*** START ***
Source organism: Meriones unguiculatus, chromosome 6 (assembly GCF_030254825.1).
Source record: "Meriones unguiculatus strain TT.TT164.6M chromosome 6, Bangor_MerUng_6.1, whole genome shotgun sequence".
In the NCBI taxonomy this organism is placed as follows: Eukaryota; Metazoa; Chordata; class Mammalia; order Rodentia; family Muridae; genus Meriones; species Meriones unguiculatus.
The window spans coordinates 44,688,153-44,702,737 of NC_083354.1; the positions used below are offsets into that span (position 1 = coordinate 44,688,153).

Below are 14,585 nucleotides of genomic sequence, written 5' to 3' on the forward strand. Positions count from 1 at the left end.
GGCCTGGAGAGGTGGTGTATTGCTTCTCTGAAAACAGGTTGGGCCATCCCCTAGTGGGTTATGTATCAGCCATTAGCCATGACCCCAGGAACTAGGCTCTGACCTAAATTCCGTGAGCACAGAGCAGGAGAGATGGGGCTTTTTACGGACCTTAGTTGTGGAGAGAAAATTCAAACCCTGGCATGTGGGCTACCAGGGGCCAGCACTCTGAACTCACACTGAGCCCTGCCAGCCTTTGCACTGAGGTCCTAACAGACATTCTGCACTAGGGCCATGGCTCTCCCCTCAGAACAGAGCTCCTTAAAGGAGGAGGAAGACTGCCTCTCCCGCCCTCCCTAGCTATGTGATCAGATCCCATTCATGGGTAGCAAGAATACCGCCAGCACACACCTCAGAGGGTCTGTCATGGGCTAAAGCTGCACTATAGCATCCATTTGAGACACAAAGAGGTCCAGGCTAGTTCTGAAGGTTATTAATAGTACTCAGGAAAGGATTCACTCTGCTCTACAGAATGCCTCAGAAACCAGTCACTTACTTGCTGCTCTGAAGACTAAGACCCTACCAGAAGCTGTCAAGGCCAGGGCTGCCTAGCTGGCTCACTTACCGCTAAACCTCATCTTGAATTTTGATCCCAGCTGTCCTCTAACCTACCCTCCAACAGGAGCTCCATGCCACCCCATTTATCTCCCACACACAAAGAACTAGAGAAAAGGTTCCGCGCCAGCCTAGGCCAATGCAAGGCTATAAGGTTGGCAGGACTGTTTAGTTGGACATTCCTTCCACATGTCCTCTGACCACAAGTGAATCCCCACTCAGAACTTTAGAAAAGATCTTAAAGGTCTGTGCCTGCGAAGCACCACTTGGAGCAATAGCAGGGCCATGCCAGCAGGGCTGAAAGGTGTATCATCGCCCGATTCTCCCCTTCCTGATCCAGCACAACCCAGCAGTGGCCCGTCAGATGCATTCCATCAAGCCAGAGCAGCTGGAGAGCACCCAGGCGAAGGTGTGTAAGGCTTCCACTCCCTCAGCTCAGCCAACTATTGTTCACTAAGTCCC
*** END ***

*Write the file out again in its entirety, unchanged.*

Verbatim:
Source organism: Meriones unguiculatus, chromosome 6 (assembly GCF_030254825.1).
Source record: "Meriones unguiculatus strain TT.TT164.6M chromosome 6, Bangor_MerUng_6.1, whole genome shotgun sequence".
In the NCBI taxonomy this organism is placed as follows: Eukaryota; Metazoa; Chordata; class Mammalia; order Rodentia; family Muridae; genus Meriones; species Meriones unguiculatus.
The window spans coordinates 44,688,153-44,702,737 of NC_083354.1; the positions used below are offsets into that span (position 1 = coordinate 44,688,153).

Below are 14,585 nucleotides of genomic sequence, written 5' to 3' on the forward strand. Positions count from 1 at the left end.
GGCCTGGAGAGGTGGTGTATTGCTTCTCTGAAAACAGGTTGGGCCATCCCCTAGTGGGTTATGTATCAGCCATTAGCCATGACCCCAGGAACTAGGCTCTGACCTAAATTCCGTGAGCACAGAGCAGGAGAGATGGGGCTTTTTACGGACCTTAGTTGTGGAGAGAAAATTCAAACCCTGGCATGTGGGCTACCAGGGGCCAGCACTCTGAACTCACACTGAGCCCTGCCAGCCTTTGCACTGAGGTCCTAACAGACATTCTGCACTAGGGCCATGGCTCTCCCCTCAGAACAGAGCTCCTTAAAGGAGGAGGAAGACTGCCTCTCCCGCCCTCCCTAGCTATGTGATCAGATCCCATTCATGGGTAGCAAGAATACCGCCAGCACACACCTCAGAGGGTCTGTCATGGGCTAAAGCTGCACTATAGCATCCATTTGAGACACAAAGAGGTCCAGGCTAGTTCTGAAGGTTATTAATAGTACTCAGGAAAGGATTCACTCTGCTCTACAGAATGCCTCAGAAACCAGTCACTTACTTGCTGCTCTGAAGACTAAGACCCTACCAGAAGCTGTCAAGGCCAGGGCTGCCTAGCTGGCTCACTTACCGCTAAACCTCATCTTGAATTTTGATCCCAGCTGTCCTCTAACCTACCCTCCAACAGGAGCTCCATGCCACCCCATTTATCTCCCACACACAAAGAACTAGAGAAAAGGTTCCGCGCCAGCCTAGGCCAATGCAAGGCTATAAGGTTGGCAGGACTGTTTAGTTGGACATTCCTTCCACATGTCCTCTGACCACAAGTGAATCCCCACTCAGAACTTTAGAAAAGATCTTAAAGGTCTGTGCCTGCGAAGCACCACTTGGAGCAATAGCAGGGCCATGCCAGCAGGGCTGAAAGGTGTATCATCGCCCGATTCTCCCCTTCCTGATCCAGCACAACCCAGCAGTGGCCCGTCAGATGCATTCCATCAAGCCAGAGCAGCTGGAGAGCACCCAGGCGAAGGTGTGTAAGGCTTCCACTCCCTCAGCTCAGCCAACTATTGTTCACTAAGTCCC